Contribution
    Writing – review and editing
    Competing interests
    No competing interests declared
    ORCID icon "This ORCID iD identifies the author of this article:" 0000-0002-2660-2013
  5. Alejandro Llanos Cuentas

    Unit of Leishmaniasis and Malaria, Instituto de Medicina Tropical “Alexander von Humboldt”, Universidad Peruana Cayetano Heredia, San Martín de Porres, Peru
    Contribution
    Writing – review and editing
    Competing interests
    No competing interests declared
    ORCID icon "This ORCID iD identifies the author of this article:" 0000-0002-7567-5534
  6. Marcus VG Lacerda

    Fundação de Medicina Tropical Dr Heitor Vieira Dourado, Manaus, Brazil
    Contribution
    Writing – review and editing
    Competing interests
    No competing interests declared
    ORCID icon "This ORCID iD identifies the author of this article:" 0000-0003-3374-9985
  7. Justin A Green

    GSK, Brentford, United Kingdom
    Present address
    AstraZeneca, Cambridge, United Kingdom
    Contribution
    Writing – review and editing
    Competing interests
    Former employee of GSK; shareholder in GSK
  8. Gavin CKW Koh

    Department of Infectious Diseases, Northwick Park Hospital, Harrow, United Kingdom
    Contribution
    Writing – review and editing
    Competing interests
    Former employee of GSK; shareholder in GSK
    ORCID icon "This ORCID iD identifies the author of this article:" 0000-0002-7336-1566
  9. Cindy S Chu

    1. Centre for Tropical Medicine and Global Health, Nuffield Department of Medicine, University of Oxford, Oxford, United Kingdom
    2. Shoklo Malaria Research Unit, Mae Sot, Thailand
    Contribution
    Writing – review and editing
    Competing interests
    No competing interests declared
    ORCID icon "This ORCID iD identifies the author of this article:" 0000-0001-9465-8214
  10. François H Nosten

    1. Centre for Tropical Medicine and Global Health, Nuffield Department of Medicine, University of Oxford, Oxford, United Kingdom
    2. Shoklo Malaria Research Unit, Mae Sot, Thailand
    Contribution
    Writing – review and editing
    Competing interests
    No competing interests declared
    ORCID icon "This ORCID iD identifies the author of this article:" 0000-0002-7951-0745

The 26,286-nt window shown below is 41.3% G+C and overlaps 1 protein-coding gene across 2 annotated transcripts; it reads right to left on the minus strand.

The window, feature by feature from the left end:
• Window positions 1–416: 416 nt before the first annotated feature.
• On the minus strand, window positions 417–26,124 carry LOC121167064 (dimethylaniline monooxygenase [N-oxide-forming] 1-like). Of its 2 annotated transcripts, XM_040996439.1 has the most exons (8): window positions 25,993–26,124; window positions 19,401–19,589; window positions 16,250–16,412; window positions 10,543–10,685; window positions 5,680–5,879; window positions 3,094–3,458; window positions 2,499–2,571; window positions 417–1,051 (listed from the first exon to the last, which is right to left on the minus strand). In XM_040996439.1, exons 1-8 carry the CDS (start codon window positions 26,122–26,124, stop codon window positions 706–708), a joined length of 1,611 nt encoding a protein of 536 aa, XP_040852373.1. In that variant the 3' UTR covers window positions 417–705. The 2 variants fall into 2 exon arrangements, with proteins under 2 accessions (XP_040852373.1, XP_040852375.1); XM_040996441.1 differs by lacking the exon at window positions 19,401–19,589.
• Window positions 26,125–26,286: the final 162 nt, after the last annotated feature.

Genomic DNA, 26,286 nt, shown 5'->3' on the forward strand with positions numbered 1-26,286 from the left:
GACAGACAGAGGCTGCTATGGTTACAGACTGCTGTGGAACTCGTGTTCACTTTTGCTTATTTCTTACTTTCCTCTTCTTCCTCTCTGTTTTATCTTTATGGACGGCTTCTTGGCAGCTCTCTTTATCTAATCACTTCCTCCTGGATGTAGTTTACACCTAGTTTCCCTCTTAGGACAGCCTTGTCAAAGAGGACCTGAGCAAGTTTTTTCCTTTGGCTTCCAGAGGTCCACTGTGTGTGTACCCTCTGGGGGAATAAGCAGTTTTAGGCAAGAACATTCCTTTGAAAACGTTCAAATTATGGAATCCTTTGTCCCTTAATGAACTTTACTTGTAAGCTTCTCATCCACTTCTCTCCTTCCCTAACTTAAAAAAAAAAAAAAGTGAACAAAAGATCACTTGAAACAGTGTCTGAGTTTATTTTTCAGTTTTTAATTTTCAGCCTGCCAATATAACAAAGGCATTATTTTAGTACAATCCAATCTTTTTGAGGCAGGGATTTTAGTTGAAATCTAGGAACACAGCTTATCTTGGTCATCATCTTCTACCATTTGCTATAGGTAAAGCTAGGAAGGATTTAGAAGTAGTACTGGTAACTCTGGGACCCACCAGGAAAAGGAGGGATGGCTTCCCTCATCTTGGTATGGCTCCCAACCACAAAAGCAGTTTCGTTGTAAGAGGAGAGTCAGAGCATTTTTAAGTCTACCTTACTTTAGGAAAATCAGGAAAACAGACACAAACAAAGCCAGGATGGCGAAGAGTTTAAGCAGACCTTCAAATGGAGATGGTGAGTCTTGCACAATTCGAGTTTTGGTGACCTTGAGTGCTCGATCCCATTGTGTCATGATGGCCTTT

11. Richard N Price

    1. Centre for Tropical Medicine and Global Health, Nuffield Department of Medicine, University of Oxford, Oxford, United Kingdom
    2. WorldWide Antimalarial Resistance Network, Oxford, United Kingdom
    3. Global Health Division, Menzies School of Health Research, Charles Darwin University, Darwin, Australia
    Contribution
    Writing – review and editing
    Competing interests
    No competing interests declared
    ORCID icon "This ORCID iD identifies the author of this article:" 0000-0003-2000-2874
  12. Nicholas PJ Day

    1. Centre for Tropical Medicine and Global Health, Nuffield Department of Medicine, University of Oxford, Oxford, United Kingdom
    2. Mahidol Oxford Tropical Medicine Research Unit, Faculty of Tropical Medicine, Mahidol University, Bangkok, Thailand
    Contribution
    Writing – review and editing
    Competing interests
    No competing interests declared
    ORCID icon "This ORCID iD identifies the author of this article:" 0000-0003-2309-1171
  13. Nicholas J White

    1. Centre for Tropical Medicine and Global Health, Nuffield Department of Medicine, University of Oxford, Oxford, United Kingdom
    2. Mahidol Oxford Tropical Medicine Research Unit, Faculty of Tropical Medicine, Mahidol University, Bangkok, Thailand
    Contribution
    Writing – original draft, Writing – review and editing
    For correspondence
    nickw@tropmedres.ac
    Competing interests
    No competing interests declared
    ORCID icon "This ORCID iD identifies the author of this article:" 0000-0002-1897-1978

Funding

Wellcome Trust (093956/Z/10/C)

  • Nicholas J White

Wellcome Trust (223253/Z/21/Z)

  • James A Watson

The funders had no role in study design, data collection and interpretation, or the decision to submit the work for publication. For the purpose of Open Access, the authors have applied a CC BY public copyright license to any Author Accepted Manuscript version arising from this submission.

Ethics

Human subjects: Anonymised individual patient data were obtained via ClinicalStudyDataRequest.com following approval of a research proposal from the Independent Review Panel. Re-use of existing, appropriately anonymised, human data does not require ethical approval under the Oxford Tropical Research Ethics Committee regulations (OxTREC).

Version history

  1. Received: August 14, 2023
  2. Accepted: January 8, 2024
  3. Version of Record published: February 7, 2024 (version 1)

Copyright

© 2024, Watson et al.